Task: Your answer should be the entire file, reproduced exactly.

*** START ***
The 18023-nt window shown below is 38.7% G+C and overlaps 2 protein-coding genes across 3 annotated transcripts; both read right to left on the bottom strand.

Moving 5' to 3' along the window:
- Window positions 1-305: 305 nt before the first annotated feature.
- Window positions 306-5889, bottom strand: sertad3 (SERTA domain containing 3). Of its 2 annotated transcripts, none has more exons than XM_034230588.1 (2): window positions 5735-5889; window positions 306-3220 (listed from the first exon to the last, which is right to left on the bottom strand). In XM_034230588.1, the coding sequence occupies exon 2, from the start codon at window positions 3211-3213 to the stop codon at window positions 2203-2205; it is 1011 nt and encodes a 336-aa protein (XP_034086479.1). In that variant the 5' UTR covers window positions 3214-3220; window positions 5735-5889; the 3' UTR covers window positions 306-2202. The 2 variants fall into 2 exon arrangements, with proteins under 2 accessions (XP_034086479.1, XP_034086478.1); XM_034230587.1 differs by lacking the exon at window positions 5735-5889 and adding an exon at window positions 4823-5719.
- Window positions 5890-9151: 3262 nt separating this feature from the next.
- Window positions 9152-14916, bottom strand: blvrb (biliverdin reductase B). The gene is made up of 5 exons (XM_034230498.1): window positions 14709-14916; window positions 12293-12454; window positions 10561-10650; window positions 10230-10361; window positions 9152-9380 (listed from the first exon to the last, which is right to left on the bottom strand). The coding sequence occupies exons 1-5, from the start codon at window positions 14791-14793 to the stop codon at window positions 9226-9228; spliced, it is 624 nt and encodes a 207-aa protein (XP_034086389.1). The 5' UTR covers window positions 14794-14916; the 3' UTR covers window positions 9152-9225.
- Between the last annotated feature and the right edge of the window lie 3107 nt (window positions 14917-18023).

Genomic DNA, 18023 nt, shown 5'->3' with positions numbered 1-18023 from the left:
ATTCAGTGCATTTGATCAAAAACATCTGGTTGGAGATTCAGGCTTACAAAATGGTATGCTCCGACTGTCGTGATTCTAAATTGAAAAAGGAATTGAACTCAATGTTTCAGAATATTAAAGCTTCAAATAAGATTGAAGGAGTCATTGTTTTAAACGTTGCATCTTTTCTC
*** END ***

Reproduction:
The 18023-nt window shown below is 38.7% G+C and overlaps 2 protein-coding genes across 3 annotated transcripts; both read right to left on the bottom strand.

Moving 5' to 3' along the window:
- Window positions 1-305: 305 nt before the first annotated feature.
- Window positions 306-5889, bottom strand: sertad3 (SERTA domain containing 3). Of its 2 annotated transcripts, none has more exons than XM_034230588.1 (2): window positions 5735-5889; window positions 306-3220 (listed from the first exon to the last, which is right to left on the bottom strand). In XM_034230588.1, the coding sequence occupies exon 2, from the start codon at window positions 3211-3213 to the stop codon at window positions 2203-2205; it is 1011 nt and encodes a 336-aa protein (XP_034086479.1). In that variant the 5' UTR covers window positions 3214-3220; window positions 5735-5889; the 3' UTR covers window positions 306-2202. The 2 variants fall into 2 exon arrangements, with proteins under 2 accessions (XP_034086479.1, XP_034086478.1); XM_034230587.1 differs by lacking the exon at window positions 5735-5889 and adding an exon at window positions 4823-5719.
- Window positions 5890-9151: 3262 nt separating this feature from the next.
- Window positions 9152-14916, bottom strand: blvrb (biliverdin reductase B). The gene is made up of 5 exons (XM_034230498.1): window positions 14709-14916; window positions 12293-12454; window positions 10561-10650; window positions 10230-10361; window positions 9152-9380 (listed from the first exon to the last, which is right to left on the bottom strand). The coding sequence occupies exons 1-5, from the start codon at window positions 14791-14793 to the stop codon at window positions 9226-9228; spliced, it is 624 nt and encodes a 207-aa protein (XP_034086389.1). The 5' UTR covers window positions 14794-14916; the 3' UTR covers window positions 9152-9225.
- Between the last annotated feature and the right edge of the window lie 3107 nt (window positions 14917-18023).

Genomic DNA, 18023 nt, shown 5'->3' with positions numbered 1-18023 from the left:
ATTCAGTGCATTTGATCAAAAACATCTGGTTGGAGATTCAGGCTTACAAAATGGTATGCTCCGACTGTCGTGATTCTAAATTGAAAAAGGAATTGAACTCAATGTTTCAGAATATTAAAGCTTCAAATAAGATTGAAGGAGTCATTGTTTTAAACGTTGCATCTTTTCTC